Elemental pollutants Elemental pollutants are pollutants include contaminants like; toxic heavy metals and radionuclides. Compared to organic pollutants, only a little mechanism of remediation techniques are available for this types of pollutant, and role of plants to strip heavy metals from soil is an emerging tool [54,55]. The most important principles of phytoremediation are i) From soil the pollutants are extracted and trans located to the aboveground tissues, ii) The pollutant in the root system sequestered to prevent further spreading and leaching into soil or ground water, or iii) Changed into less toxic chemicals. For this kind of phytoremediation different plant species like; tobacco, sunflower, mustard, maize, and sand rocket, are used, depend on their ability to absorb or hyperaccumulate the pollutant .
Plants grown on soils which were naturally enriched with heavy metals natural has the capability of hyper-accumulate metals and this accumulation was thought to be a defense mechanism against herbivores . But distribution of such plants is inadequate and the hyper-accumulating capability is contaminant specific. Bacterial genes introduction and its expression in plants resulting in enzymes involved in the conversion of xenobiotics is, when the legislative problems for using such plants are released, also a promising tool. Bizily and associates  mentioned that the use of Arabidopsis thaliana plants decomposed with bacterial genes in order to transform and detoxify organic mercury, and Iimura and associates  described the expression of a manganese-peroxidase gene in transgenic tobacco.
Organic pollutants the other group of pollutants which can be targeted for phytoremediation is organic pollutants, which include:- polychlorinated biphenyls, polycyclic aromatic compounds, nitroaromatics, or linear halogenated hydrocarbons. This group can be mineralized completely by the help of popular trees like:- willow, alfalfa, and different grass varieties. Organic compound which are pollutant in nature like:- tri-chloroethylene (TCE); the explosives 2,4,6-trinitrotoluene (TNT), hexahydro-1,3,5-trinitro- 1,3,5-triazine (RDX), glycerol trinitrate (GTN), and nitroglycerin can be degraded using plant enzymes shows the possibilities of phytoremediation. Actually the range of pollutants degradation can also be increased by construction of transgenic plants. For example tobacco plant construction harboring the mammalian cytochrome P450 2e1, provoke the ability to oxidize a wide range of pollutants such as TCE, ethyl bromide, carbon tetrachloride, chloroform, and vinyl chloride .
According to Shimizu and associates  report catechol-degrading gene cbnA, encodes an enzyme and participated in the break-down of the aromatic ring of chlorocatechol in plants successfully. For effective application of phytoremediation there are some limitations of the technique. These limitations are i) The time necessary for acceptable effects, ii) The limited depth of the root system, iii) The slow growth of plants, iv) The sensitivity toward some pollutants, v) The problem of being part of a food chain, and vi) The dependence on changes in the climate and winter dormancy .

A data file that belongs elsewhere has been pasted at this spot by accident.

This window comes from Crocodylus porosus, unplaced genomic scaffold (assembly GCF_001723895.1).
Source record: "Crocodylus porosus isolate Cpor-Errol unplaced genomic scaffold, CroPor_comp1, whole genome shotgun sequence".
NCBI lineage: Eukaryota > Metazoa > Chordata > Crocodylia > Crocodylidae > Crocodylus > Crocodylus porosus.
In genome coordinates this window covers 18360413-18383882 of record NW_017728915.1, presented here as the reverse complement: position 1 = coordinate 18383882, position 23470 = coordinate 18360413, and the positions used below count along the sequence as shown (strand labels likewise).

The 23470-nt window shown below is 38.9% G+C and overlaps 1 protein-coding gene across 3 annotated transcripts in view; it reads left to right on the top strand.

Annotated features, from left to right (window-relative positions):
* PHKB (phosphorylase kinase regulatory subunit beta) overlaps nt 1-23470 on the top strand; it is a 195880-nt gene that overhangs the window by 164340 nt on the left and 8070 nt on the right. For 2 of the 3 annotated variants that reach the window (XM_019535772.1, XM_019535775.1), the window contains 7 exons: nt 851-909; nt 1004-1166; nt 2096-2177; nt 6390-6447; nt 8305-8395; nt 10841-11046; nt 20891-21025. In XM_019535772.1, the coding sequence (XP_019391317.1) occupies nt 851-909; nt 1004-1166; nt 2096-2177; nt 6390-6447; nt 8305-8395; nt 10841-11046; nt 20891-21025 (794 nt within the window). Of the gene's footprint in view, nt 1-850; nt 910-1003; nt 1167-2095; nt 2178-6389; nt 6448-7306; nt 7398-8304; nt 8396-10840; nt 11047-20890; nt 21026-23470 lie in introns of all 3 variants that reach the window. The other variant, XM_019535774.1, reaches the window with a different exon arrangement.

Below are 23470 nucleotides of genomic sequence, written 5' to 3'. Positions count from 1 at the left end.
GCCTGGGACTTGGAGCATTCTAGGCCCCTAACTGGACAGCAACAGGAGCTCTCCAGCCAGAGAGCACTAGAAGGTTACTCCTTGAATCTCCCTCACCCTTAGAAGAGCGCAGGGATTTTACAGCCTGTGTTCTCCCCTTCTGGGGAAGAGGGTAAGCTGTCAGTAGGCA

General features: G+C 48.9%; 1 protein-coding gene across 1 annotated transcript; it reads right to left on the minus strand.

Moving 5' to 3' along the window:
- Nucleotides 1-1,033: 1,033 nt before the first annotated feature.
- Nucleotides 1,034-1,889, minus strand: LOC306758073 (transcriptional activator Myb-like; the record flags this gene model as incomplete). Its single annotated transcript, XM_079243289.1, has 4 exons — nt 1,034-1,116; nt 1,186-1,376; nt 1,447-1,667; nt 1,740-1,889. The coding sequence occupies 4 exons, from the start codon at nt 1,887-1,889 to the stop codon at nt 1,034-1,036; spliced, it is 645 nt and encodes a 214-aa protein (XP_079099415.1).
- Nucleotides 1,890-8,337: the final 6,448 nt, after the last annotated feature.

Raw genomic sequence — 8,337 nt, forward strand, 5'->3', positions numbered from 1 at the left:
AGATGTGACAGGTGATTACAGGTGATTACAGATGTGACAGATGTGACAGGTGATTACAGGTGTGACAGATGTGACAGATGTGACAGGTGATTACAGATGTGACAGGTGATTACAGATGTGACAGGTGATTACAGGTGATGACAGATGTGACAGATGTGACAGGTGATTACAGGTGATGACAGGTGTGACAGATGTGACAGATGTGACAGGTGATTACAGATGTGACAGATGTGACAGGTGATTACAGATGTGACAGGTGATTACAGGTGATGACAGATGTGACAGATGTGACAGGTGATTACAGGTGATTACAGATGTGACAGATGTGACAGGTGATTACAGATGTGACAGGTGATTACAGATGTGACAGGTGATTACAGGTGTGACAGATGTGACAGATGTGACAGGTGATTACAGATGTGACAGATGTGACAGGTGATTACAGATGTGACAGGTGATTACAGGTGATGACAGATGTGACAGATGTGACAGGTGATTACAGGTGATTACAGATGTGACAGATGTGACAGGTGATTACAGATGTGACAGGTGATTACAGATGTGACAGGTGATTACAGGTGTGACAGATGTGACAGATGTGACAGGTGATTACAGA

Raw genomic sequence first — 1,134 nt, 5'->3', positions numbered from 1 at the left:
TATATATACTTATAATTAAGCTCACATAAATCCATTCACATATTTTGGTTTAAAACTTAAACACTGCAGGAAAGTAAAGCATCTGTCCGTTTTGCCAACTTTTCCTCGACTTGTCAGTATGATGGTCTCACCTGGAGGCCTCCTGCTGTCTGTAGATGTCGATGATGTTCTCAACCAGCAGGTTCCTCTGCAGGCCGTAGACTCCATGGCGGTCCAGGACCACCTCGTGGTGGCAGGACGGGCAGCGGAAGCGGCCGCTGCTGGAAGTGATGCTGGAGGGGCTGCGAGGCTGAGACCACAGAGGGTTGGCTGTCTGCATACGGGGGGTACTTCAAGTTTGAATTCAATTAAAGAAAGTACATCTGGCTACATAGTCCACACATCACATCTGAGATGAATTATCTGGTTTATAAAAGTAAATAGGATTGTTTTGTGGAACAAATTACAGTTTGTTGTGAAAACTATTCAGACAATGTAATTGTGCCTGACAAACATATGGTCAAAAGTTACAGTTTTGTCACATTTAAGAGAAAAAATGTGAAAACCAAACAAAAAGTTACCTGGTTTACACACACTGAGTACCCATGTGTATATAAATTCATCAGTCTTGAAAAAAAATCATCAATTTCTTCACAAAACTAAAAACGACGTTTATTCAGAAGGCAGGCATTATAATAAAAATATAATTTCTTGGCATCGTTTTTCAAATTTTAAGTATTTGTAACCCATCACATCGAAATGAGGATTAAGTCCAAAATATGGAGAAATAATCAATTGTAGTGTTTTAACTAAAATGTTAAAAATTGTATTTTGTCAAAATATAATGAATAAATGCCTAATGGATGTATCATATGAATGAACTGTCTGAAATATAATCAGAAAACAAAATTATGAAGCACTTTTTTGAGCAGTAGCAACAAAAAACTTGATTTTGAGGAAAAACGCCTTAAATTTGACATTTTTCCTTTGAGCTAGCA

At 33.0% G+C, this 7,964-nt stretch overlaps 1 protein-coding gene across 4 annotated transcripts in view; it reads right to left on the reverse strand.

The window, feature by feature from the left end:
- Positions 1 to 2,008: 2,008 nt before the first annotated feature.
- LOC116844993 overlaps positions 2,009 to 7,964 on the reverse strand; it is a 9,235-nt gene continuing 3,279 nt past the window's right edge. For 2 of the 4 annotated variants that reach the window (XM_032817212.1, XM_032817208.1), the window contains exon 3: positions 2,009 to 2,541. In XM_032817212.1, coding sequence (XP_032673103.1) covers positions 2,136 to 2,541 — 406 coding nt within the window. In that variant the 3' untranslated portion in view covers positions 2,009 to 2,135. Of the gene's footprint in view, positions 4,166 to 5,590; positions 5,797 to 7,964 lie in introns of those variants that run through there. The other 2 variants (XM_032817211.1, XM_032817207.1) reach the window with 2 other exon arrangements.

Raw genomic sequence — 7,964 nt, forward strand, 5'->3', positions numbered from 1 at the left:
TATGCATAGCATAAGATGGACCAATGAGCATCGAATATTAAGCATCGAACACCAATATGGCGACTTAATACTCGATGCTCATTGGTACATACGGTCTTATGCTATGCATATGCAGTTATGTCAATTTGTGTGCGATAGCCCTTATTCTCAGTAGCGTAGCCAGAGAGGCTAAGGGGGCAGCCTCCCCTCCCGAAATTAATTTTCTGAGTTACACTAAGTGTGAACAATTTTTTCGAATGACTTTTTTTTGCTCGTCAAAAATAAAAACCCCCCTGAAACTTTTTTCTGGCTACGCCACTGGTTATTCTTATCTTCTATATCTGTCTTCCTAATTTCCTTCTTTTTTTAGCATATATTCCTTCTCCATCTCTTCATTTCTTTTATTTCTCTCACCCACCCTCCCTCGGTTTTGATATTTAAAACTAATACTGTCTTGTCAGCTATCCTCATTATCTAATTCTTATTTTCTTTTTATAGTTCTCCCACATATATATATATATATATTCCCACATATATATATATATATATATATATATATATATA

Rhizobacterium can help plants to overcome these problems and can make plants deep rooting which lead to a more effective bioremediation process.
Five major subgroups of Phytoremediation
Phyoextraction - Removal of metals present in plant parts.
Phytodegradation - Degradation of contaminants by plant associated microbes and contribution to plant producing enzyme.
Rhizofilteration - Absorption of metals by plant roots from contaminated waters. Phytostabilization - immobilization and reduction in the mobility and bioavailability of catian an ion by plant roots and their associated microbes.
Phytovolatilization - Volatilization of contaminants from the soil into the atmosphere by plant parts .
Phytoremedation task of Rhizobium (Rhizoremediation): Combination of plants with some microorganisms enhances good organization of contaminants extraction; which is called rhizoremediation . According to Chaudhry Q , both the plant and microbes are benefited from the association, the plants provide nutrients for microorganisms, this in turn, grow and multiply, rising the capacity of degradation by plants .
Rhizoremediation action of PGPR's on organic contaminants: Narasimhan K , Study is the first study in which PGPR was used to enhancing plant growth for the first time and PGPR is used as bio-control of plant diseases, but recently in more they can attract attention and apply on bioremediation. Bacteria those have capable of degrading certain kind of organic pollutant, such as polychlorinated biphenyls (PCBs) cannot survive in the near-starvation conditions found in soils, including the rhizosphore. Rhizoremediation or bioremediation with PGPR is the other application of Rhizobium in addition with plant growth prompting role and biocontrol action role of plant diseases .